Pride Keeps Us from Forgiving…Ourselves

Well, I guess I have to apologize for neglecting my blog lately. With my oral comprehensive exam (three panelists grilling you on anything you learned in seminary) and the aftermath of catching up, I have put it on the back-burner. For that I apologize to you, my faithful readers. The reality is I am probably more frustrated with myself for not posting than you are. After all, there is plenty of better stuff to read on the internet.

I guess apologizing is only appropriate since this post is about forgiveness. It’s even more appropriate since I have been beating myself up for not posting, and this post is about forgiving yourself.

When we fail to forgive ourselves, we often think that it has to do with low self-esteem, or shame, or something like that. But my pastor said something in his sermon yesterday that made me reconsider (or at least nuance) that position.

Paraphrasing Dallas Willard, Pastor David said that not forgiving yourself can actually be a form of….wait for it….

PRIDE

What? It seems like it’s just the opposite! But let’s think about it. Most of us who can’t forgive ourselves don’t have as much difficulty in forgiving others for similar offenses. (Oh, it’s no problem that you were late. But I’m just so mortified that it happened to me!) So, if we are holding ourselves to higher standards than everyone else, it’s worth considering why. Might it be that, deep down, the majority of us think we are well above average?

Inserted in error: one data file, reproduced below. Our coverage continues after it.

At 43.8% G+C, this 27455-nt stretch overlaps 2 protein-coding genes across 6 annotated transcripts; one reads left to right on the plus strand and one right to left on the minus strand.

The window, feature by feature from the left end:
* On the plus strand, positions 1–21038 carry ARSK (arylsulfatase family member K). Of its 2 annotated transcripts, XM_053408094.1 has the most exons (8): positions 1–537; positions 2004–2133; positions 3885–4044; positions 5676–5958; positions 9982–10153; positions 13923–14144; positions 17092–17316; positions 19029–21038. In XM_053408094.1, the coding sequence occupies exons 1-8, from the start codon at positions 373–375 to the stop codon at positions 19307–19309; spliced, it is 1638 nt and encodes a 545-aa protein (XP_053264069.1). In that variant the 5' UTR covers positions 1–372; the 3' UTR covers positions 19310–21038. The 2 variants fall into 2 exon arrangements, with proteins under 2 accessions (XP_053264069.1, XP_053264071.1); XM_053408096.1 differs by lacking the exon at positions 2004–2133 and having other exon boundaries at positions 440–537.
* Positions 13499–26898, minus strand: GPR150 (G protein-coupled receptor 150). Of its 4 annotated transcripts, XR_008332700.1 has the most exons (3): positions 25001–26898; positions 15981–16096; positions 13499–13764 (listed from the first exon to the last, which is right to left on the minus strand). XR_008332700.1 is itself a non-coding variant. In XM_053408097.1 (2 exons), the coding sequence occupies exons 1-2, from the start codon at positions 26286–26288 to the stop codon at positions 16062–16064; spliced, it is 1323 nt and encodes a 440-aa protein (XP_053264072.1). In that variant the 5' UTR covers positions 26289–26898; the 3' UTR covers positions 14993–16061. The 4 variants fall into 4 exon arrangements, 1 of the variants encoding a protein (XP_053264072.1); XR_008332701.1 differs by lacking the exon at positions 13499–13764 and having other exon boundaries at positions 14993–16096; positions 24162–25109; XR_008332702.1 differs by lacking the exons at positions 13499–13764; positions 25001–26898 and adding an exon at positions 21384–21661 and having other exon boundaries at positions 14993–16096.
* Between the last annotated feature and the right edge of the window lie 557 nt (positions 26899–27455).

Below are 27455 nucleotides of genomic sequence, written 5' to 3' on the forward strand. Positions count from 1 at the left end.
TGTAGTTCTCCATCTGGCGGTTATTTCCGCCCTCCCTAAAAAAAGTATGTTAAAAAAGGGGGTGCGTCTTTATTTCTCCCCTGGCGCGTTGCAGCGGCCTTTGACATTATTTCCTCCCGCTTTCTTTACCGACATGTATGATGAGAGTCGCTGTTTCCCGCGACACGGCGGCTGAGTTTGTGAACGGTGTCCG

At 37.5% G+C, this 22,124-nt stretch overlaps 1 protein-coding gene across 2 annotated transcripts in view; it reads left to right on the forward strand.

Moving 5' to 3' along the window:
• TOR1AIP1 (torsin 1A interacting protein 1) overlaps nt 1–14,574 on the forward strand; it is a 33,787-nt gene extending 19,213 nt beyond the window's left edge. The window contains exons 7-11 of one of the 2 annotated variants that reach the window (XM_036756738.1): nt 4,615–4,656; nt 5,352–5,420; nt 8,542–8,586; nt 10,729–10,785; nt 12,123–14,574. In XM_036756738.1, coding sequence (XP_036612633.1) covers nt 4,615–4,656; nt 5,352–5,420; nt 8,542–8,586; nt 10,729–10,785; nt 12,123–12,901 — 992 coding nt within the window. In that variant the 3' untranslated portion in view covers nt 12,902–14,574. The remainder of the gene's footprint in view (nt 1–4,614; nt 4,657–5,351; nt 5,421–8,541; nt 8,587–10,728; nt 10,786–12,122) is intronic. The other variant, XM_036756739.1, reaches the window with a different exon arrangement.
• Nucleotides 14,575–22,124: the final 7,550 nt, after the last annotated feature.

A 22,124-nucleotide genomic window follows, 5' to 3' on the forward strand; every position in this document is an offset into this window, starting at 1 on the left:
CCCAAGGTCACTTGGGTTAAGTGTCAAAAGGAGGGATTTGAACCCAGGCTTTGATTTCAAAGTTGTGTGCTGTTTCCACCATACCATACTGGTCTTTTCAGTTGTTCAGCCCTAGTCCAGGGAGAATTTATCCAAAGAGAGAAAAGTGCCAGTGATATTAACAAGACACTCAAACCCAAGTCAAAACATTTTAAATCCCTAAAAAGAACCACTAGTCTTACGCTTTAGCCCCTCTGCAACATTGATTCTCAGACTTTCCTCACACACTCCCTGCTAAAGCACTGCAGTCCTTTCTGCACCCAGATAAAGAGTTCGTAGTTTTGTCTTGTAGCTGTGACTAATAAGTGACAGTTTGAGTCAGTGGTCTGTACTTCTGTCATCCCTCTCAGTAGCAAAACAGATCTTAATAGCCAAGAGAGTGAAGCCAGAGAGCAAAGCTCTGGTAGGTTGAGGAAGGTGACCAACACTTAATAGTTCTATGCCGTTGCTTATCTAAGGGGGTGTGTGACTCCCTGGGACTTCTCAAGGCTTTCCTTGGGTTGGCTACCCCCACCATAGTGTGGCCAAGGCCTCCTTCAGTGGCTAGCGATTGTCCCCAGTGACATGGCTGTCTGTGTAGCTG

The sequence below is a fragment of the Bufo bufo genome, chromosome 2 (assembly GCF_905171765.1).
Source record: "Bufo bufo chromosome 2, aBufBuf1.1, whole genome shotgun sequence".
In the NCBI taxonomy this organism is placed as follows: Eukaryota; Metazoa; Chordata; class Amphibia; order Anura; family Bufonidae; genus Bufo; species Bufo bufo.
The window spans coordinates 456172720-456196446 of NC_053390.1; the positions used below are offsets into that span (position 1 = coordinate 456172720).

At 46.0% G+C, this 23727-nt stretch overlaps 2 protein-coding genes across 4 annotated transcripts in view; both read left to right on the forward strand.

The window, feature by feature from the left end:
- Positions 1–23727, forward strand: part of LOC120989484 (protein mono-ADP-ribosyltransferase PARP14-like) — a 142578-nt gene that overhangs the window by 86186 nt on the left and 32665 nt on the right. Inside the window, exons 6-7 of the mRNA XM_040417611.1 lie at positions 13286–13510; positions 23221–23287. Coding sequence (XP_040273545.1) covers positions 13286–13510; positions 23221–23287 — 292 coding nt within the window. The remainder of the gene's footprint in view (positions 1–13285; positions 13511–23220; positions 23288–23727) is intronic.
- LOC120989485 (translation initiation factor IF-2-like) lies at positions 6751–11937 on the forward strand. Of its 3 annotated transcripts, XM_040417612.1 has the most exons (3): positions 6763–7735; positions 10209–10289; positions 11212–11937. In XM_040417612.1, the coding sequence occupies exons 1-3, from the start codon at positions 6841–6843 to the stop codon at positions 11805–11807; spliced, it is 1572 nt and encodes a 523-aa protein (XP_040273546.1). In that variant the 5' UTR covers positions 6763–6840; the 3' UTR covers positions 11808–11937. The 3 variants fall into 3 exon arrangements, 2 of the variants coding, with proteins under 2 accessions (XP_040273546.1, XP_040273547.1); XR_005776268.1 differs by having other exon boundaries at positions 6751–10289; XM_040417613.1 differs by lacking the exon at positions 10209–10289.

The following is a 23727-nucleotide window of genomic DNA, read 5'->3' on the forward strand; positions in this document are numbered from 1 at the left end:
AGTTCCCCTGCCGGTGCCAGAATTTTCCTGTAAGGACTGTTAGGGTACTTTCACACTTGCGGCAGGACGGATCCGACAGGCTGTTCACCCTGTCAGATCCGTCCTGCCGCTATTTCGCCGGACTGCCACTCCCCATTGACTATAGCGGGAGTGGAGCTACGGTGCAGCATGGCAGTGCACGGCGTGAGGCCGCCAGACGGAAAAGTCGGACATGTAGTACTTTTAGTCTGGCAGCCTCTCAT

But more importantly, especially for those of us who claim to have received the absolutely unconditional forgiveness of God, not forgiving ourselves is a fundamental contradiction of our faith. We believe (or so we say) that God’s mercy is absolutely free and that his mercy frees us absolutely. But when we fail to forgive ourselves what we┬áreally are putting our faith in is our own ability to get it right. We are saying that God’s mercy is fine for everyone else, but we’ll earn our way thank you very much. (Easier said than done, as the self-loathing of an unforgiving heart demonstrates.)

So I guess I shouldn’t be all that hard on myself for not meeting my New Year’s resolution of a bi-weekly post. But I should forgive myself, not because I’m not really that bad/lazy/negligent/insert-self-deprecating-adjective-here, but because no matter how much I am all of those things, I rest in the unconditional mercy and grace of a loving God whose Son absorbed all the shame I could ever dish out or ever receive.

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